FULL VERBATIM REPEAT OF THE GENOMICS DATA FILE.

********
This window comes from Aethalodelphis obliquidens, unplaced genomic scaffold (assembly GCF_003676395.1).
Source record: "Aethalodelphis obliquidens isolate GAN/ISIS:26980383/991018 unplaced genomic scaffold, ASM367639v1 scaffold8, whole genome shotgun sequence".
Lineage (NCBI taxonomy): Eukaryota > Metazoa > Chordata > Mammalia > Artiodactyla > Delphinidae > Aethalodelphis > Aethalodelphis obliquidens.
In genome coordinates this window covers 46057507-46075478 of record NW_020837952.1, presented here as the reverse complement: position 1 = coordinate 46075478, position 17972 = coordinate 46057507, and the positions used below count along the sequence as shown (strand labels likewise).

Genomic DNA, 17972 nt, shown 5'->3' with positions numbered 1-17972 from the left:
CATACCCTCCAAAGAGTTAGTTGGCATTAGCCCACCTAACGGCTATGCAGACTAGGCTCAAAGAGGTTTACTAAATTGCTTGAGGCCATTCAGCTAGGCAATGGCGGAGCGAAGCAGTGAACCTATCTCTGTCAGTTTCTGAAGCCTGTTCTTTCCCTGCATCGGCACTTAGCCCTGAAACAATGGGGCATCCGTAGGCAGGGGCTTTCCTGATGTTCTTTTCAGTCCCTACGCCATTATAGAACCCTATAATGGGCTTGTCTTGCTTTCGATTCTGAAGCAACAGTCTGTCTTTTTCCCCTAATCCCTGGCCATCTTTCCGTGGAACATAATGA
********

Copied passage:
This window comes from Aethalodelphis obliquidens, unplaced genomic scaffold (assembly GCF_003676395.1).
Source record: "Aethalodelphis obliquidens isolate GAN/ISIS:26980383/991018 unplaced genomic scaffold, ASM367639v1 scaffold8, whole genome shotgun sequence".
Lineage (NCBI taxonomy): Eukaryota > Metazoa > Chordata > Mammalia > Artiodactyla > Delphinidae > Aethalodelphis > Aethalodelphis obliquidens.
In genome coordinates this window covers 46057507-46075478 of record NW_020837952.1, presented here as the reverse complement: position 1 = coordinate 46075478, position 17972 = coordinate 46057507, and the positions used below count along the sequence as shown (strand labels likewise).

Genomic DNA, 17972 nt, shown 5'->3' with positions numbered 1-17972 from the left:
CATACCCTCCAAAGAGTTAGTTGGCATTAGCCCACCTAACGGCTATGCAGACTAGGCTCAAAGAGGTTTACTAAATTGCTTGAGGCCATTCAGCTAGGCAATGGCGGAGCGAAGCAGTGAACCTATCTCTGTCAGTTTCTGAAGCCTGTTCTTTCCCTGCATCGGCACTTAGCCCTGAAACAATGGGGCATCCGTAGGCAGGGGCTTTCCTGATGTTCTTTTCAGTCCCTACGCCATTATAGAACCCTATAATGGGCTTGTCTTGCTTTCGATTCTGAAGCAACAGTCTGTCTTTTTCCCCTAATCCCTGGCCATCTTTCCGTGGAACATAATGA